Did The Maricopa County Election Audit Vindicate Trump?

AP Photo/Matt York

The mainstream media was quick to jump on the leaked draft report of the Maricopa Country 2020 election audit, claiming (falsely) that it proved Joe Biden was the legitimate winner of Arizona.

It did no such thing. Like the hand recounts before it, the hand recount conducted by the audit team found few discrepancies in the vote tallies of the ballots. The forensic audit, however, did uncover 57,734 ballots impacted by irregularities—which is 5.5 times Biden’s state-certified margin of victory of 10,457 votes. The audit team acknowledged that “in many cases there could be legitimate and legal votes within the Ballots Impact amount,” but without vetting these votes, we’ll never know. The results of the election can’t be changed at this point, but the audit team did make a number of suggestions for legislative fixes to make Arizona’s elections more secure.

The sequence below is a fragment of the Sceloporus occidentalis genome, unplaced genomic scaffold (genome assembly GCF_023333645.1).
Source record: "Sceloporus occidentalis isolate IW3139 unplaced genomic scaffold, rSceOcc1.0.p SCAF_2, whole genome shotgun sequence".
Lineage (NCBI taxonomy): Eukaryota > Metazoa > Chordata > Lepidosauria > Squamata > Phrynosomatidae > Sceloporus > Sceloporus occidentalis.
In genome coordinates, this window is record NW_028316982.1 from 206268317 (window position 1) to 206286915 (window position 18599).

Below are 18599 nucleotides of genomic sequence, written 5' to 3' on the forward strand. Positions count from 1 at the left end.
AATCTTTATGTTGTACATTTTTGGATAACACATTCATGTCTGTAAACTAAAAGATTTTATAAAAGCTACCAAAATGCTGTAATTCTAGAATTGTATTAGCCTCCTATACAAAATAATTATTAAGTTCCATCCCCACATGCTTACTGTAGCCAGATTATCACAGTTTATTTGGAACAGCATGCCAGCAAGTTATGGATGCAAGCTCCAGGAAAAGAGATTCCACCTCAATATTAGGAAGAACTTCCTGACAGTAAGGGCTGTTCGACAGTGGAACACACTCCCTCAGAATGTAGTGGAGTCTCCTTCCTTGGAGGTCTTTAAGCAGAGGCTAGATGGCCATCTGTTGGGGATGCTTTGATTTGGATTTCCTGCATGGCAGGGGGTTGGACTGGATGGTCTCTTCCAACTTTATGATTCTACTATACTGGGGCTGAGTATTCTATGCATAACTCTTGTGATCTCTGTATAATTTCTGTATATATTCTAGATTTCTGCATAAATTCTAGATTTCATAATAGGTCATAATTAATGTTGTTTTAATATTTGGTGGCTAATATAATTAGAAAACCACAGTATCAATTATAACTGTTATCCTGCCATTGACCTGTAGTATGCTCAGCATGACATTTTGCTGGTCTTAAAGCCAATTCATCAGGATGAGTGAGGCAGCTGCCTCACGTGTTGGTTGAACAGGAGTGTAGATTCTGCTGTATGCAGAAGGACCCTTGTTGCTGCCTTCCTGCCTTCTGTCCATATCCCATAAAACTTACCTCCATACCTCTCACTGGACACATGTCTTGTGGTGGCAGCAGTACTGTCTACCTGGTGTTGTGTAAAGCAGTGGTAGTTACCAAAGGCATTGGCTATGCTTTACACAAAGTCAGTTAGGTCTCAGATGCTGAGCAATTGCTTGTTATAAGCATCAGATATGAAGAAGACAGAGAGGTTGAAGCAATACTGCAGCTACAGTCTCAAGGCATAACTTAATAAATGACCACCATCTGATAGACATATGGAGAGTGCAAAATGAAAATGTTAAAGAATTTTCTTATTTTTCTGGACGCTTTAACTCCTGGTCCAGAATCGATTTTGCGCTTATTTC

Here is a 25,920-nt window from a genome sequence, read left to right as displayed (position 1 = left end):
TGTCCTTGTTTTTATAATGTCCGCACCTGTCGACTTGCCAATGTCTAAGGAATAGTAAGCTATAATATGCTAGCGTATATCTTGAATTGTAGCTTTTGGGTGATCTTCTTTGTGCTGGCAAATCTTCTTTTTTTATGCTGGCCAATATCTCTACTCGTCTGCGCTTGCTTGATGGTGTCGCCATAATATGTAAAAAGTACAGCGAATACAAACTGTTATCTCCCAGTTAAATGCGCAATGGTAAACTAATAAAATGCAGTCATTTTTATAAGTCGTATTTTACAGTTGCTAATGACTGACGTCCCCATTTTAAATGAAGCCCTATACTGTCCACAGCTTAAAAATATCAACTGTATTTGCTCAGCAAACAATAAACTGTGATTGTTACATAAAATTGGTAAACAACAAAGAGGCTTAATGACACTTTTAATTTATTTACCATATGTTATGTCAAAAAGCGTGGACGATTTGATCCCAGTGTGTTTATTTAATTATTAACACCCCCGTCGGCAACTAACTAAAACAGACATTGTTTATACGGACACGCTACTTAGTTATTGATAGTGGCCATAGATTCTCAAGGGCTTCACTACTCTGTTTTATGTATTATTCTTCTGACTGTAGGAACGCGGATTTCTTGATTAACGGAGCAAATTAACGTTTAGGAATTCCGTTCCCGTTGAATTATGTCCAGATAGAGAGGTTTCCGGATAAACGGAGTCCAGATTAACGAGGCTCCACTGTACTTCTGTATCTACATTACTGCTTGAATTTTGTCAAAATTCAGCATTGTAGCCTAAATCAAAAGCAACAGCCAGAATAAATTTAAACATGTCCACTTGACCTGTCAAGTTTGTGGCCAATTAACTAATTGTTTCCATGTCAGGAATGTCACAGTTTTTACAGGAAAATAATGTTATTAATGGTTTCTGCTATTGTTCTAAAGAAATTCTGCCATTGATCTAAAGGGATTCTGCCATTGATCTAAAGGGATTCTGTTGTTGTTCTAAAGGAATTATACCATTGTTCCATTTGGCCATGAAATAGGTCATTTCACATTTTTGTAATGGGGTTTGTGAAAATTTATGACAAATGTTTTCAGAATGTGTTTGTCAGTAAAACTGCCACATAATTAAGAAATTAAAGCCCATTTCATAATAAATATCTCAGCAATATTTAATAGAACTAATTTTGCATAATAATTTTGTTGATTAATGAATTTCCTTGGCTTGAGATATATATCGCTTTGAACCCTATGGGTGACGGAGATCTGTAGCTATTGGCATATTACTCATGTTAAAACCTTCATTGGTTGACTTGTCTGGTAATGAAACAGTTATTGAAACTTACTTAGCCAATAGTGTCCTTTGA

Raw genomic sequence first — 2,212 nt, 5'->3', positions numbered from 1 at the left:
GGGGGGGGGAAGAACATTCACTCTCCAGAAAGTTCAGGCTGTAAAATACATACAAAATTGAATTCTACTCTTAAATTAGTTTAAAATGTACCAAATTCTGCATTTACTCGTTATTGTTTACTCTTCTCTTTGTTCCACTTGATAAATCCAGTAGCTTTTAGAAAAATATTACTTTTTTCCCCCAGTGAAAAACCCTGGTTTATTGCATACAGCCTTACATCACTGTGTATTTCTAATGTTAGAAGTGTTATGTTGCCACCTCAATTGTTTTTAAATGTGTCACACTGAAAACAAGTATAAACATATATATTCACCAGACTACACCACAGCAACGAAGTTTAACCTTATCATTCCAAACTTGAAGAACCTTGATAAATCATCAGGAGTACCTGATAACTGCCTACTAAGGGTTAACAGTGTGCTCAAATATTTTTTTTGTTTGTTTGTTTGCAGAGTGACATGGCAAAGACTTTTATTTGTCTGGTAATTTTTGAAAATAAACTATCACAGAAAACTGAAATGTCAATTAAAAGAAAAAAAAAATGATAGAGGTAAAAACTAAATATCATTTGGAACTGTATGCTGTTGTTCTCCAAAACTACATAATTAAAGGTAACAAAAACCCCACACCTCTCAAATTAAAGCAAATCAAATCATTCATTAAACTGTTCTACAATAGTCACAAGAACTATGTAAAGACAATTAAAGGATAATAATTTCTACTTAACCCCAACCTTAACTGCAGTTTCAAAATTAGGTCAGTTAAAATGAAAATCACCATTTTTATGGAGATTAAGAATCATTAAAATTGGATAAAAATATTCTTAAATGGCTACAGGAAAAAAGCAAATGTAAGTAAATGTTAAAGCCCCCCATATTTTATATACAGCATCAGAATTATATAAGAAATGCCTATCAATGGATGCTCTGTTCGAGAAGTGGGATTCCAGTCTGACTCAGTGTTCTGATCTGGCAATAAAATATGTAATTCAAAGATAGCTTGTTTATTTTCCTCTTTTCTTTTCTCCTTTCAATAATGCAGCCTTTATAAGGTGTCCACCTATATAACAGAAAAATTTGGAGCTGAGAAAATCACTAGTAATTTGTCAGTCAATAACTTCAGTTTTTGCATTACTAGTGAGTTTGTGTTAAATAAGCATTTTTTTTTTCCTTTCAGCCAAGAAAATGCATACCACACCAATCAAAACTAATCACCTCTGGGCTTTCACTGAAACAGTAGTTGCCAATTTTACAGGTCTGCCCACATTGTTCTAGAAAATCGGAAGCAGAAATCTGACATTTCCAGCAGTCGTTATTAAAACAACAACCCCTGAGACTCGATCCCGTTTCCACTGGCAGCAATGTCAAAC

Sadly, the mainstream media used the hand recount results to declare that Biden was confirmed the winner, even though the audit identified over 57,000 votes impacted by irregularities, and stated unequivocally that “full audit results validating the 2020 General Election are necessarily inconclusive.”

I am under no illusions. We’ll never get a proper vetting of these questionable ballots. But one thing is clear: There were a lot of irregularities, and those irregularities impacted enough votes that they could have altered the results of the election. Below, I will explain the findings of the medium, high, and critical ballots—which account for 53,214 of the 57,734 ballots impacted, so you can understand why they were flagged by the audit team, and why a significant number of these ballots could be fraudulent.

Mail-In Ballots Voted From Prior Address (23,344)

“Mail-in ballots were cast under voter registration IDs for people that should not have received their ballots by mail because they had moved, and no one with the same last name remained at the address,” the audit found. This is significant because “Mail-in ballots are, by Arizona law A.R.S. § 16-558.01, never forwarded.”